Needless to say, I never got to help paint the house, but when we finally left for Greece, and I walked up those stairs into the plane (they did a lot of that back then) I knew this was going to be way better.
To this day I'm still fascinated by airplanes. When boarding nowadays, you almost always walk down those sterile mobile halls that connect to the plane, but there's always a little of the outside hull visible; I always feel the sleekness of it, amazed that soon the outer skin will be screaming through the frigid upper atmosphere at close to the speed of sound, while I will be safe and warm in a cozy seat inside.
Planes are incredible pieces of machinery. Everything fits snugly in its place. This is nowhere more apparent than in the bathrooms, where there might be up to a dozen little mysterious hatches that I sometimes explore. Behind them you might find perfectly-fitted cubbies for paper towels, trash, toilet paper, and those even more mysterious feminine products. There is usually also some tubing and wiring that you have no idea what would happen if you cut them, but are pretty sure it would be something bad.
I always try to get a window seat, for two reasons: when sleepy, it's nice to lean on the wall instead of some hydgienically-challenged stranger's shoulder, and mostly because I like to look out the window. Sometimes I think I'm the only one doing this; once when we were cruising just feet below a perfectly flat cloud ceiling that made the view incredibly dramatic, I looked around and everyone else was preoccupied with the video entertainment or in-flight shopping (a whole other subject for another day). That was the exception, though; usually the view consists of some houses at takeoff, quickly dissolving into fog, blank white clould cover the entire flight, then a few more houses right before landing.
There have been rare, exceptional treats now and then, however, like the time I looked down into the entire length of the Grand Canyon, or seeing Seattle's Puget Sound with its beautiful mix of water, woods and houses break through the clouds, with Mount Ranier nearby poking out of the mist. The most memorable was when I once flew into D.C.'s National Airport, where you usually approach from the south and see only generic suburbs, we came in from the north right over the Potomac River, and I was treated to a glorious bird's-eye view of Washington, including the Capitol and the Washington Monument, like I was hovering over it all on a magic carpet.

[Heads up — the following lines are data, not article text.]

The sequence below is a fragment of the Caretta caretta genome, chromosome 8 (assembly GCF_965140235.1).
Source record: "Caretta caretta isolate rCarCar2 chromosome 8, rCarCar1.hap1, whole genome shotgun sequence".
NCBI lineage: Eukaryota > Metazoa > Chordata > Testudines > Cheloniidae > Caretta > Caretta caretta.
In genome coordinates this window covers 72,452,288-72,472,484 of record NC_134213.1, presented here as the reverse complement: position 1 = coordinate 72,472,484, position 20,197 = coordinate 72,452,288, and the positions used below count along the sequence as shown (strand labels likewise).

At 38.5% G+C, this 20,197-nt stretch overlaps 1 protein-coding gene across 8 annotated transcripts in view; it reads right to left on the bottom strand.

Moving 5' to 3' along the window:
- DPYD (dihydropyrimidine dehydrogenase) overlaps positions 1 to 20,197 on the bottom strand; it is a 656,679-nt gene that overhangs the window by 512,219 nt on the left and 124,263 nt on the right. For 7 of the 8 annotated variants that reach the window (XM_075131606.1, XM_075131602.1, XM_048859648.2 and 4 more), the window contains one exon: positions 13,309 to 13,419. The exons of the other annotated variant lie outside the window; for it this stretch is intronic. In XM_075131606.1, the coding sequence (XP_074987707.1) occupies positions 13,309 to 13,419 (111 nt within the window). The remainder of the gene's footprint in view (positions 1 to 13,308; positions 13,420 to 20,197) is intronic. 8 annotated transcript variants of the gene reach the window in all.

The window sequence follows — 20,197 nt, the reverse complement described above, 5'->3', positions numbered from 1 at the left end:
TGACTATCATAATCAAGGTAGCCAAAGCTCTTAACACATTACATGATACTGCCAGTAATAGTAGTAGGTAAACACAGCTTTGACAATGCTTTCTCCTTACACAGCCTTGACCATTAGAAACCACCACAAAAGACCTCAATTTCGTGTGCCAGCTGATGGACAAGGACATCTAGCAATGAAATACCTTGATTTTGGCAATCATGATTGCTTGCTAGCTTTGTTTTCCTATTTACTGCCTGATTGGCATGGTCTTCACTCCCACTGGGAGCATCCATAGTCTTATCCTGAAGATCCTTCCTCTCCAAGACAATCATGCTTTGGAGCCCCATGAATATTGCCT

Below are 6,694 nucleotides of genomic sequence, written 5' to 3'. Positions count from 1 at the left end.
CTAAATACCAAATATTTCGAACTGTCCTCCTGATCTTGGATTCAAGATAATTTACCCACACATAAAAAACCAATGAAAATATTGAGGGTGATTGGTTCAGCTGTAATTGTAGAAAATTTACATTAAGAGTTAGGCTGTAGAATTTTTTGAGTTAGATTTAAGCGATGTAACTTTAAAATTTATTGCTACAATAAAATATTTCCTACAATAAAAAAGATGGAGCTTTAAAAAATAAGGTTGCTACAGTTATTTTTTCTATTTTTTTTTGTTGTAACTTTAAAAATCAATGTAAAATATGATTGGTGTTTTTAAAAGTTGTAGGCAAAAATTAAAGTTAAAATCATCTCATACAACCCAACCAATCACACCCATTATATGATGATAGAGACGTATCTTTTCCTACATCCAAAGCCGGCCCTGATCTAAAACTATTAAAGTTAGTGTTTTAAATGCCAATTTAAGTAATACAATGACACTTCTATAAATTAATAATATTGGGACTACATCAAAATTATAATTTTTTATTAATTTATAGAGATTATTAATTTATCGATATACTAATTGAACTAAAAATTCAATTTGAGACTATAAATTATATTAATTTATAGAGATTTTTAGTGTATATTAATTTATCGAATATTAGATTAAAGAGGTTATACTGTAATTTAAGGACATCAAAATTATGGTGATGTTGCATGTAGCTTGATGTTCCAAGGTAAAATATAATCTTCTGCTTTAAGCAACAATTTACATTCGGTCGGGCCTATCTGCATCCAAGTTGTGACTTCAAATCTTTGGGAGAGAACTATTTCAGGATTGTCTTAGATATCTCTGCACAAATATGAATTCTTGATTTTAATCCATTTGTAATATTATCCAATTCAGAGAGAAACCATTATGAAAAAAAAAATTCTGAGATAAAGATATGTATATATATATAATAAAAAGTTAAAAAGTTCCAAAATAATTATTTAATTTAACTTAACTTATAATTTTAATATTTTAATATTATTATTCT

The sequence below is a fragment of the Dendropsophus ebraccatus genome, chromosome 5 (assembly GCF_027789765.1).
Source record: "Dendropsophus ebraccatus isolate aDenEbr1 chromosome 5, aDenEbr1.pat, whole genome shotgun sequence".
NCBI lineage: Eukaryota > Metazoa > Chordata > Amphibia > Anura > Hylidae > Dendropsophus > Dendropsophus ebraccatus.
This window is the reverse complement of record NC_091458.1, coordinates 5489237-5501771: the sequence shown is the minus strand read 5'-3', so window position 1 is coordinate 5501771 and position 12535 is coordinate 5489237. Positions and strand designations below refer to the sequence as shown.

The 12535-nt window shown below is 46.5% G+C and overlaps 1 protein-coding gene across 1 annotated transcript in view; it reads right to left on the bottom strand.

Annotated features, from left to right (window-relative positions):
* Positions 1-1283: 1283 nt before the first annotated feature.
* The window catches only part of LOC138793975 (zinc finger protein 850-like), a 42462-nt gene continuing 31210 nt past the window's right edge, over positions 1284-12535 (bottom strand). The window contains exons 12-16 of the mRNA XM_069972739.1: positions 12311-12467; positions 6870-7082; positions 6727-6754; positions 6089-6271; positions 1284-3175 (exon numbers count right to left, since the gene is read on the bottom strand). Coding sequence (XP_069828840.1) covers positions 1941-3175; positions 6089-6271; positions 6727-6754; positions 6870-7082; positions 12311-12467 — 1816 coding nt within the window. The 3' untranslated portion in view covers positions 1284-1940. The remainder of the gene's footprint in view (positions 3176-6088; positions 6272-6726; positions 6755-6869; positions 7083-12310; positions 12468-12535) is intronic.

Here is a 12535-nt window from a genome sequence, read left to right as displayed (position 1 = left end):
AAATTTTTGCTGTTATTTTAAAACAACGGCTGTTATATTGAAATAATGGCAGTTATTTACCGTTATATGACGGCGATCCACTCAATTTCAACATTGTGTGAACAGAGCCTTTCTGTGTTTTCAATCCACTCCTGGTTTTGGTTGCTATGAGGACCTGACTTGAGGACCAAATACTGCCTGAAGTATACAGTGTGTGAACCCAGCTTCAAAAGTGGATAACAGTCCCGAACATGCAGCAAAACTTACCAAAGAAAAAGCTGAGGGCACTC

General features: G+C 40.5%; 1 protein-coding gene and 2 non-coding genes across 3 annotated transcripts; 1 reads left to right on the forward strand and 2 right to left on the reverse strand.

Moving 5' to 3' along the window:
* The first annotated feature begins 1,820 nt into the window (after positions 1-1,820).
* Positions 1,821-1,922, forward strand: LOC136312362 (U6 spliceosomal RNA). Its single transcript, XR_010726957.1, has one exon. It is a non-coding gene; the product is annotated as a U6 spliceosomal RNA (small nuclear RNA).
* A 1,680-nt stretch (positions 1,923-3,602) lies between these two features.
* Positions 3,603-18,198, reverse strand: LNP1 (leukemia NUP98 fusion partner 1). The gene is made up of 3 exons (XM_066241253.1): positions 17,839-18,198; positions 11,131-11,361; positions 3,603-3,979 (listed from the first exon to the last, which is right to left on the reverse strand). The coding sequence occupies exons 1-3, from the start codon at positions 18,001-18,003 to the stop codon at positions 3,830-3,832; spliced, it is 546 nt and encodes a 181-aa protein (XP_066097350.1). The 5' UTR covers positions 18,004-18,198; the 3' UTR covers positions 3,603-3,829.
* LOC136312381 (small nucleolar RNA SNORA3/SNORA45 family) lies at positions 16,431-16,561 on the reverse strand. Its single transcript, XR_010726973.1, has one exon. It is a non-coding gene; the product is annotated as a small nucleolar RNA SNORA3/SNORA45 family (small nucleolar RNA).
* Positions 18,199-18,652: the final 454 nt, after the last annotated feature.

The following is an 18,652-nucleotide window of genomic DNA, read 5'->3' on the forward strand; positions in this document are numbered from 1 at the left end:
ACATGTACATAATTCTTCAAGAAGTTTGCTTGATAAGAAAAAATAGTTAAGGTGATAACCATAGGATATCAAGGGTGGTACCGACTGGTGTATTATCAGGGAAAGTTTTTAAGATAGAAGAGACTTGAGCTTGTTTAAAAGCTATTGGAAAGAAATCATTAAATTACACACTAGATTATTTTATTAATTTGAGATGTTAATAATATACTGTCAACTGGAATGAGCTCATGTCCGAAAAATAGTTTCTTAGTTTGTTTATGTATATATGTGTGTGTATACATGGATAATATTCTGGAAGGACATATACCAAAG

Which was pretty amazing considering that the first Cosmic Rule of Flying is that Dave Shalt be Seated on the Opposite Side of whatever interesting view is Out There. Every time I've flown into Denver, for example, I'm always on the side away from the Rockies. If you've ever seen Denver from the air, on one side is an incredible view (I presume) of the city nestled in the foothills of the snow-capped Rocky Mountains, and the other side is -- nothing. Not a building, road, barn, mailbox, telephone pole-- not even a mediocre field of soybeans--nothing but flat expanses of what appears to be brown dirt. This is the side that I am intimately familiar with. Flying in yesterday I was almost nostalgic to see my "Denver", or rather my non-Denver, the flat nothingness I have grown accustomed to seeing. And of course the mountains are nowhere in vew from the airport itself; somehow views in all directions revealed only desert. Flying out was sadly the same view, of course. I saw dirt, then clouds all the way to Seattle, and nary a single foothill between.
This is but one example of the Rule: wherever I am, the cool stuff is on the other side. Pilot to cabin: "If everyone will look out the left window, they'll get a fantastic glimpse of the Space Shuttle launching as we speak, along with the Queen Mary exploding from a terrorist bomb, and a naval and air battle between U.S. forces and alien spacecraft going on just beyond those erupting volcanoes. Those on the right side, including Dave, have a rare local fog bank screening the view, sorry about that."
Cosmic Rule of Flying #2: Whenever Dave gets a window seat, it Shalt be in the Exact Center of the Wing. As much as I love the view, someone Up There seems to think I like staring at plane wings. Flying here from Austin, my seat on the first leg to Denver was 15-F, which put me precisely over the wing, so I only caught a glimpse of firmament upon takeoff and landing. The next flight to Seattle promised to be better, as my seat was 19-F, which should have put me reasonably behind the wing. But as fate would have it, this was a larger plane, and 19-F was once again smack-dab in the middle of a vast expanse of featurless white metal. You'd think they could at least paint some interesting designs on the wings for us "wing men" to look at, perhaps even a bit of classical art or maybe even some Dilbert comics or something. (Although I must admit, once I had a window seat that wasn't over the wings: it was in the very last row back, and my "view" was of the gigantic engine six inches outside my window. So not only did I get to see an engine cowling the whole way, I was also treated to the delightfully pleasing whine of gigantic jet turbine blades about as far from my ear as your computer is to you now.)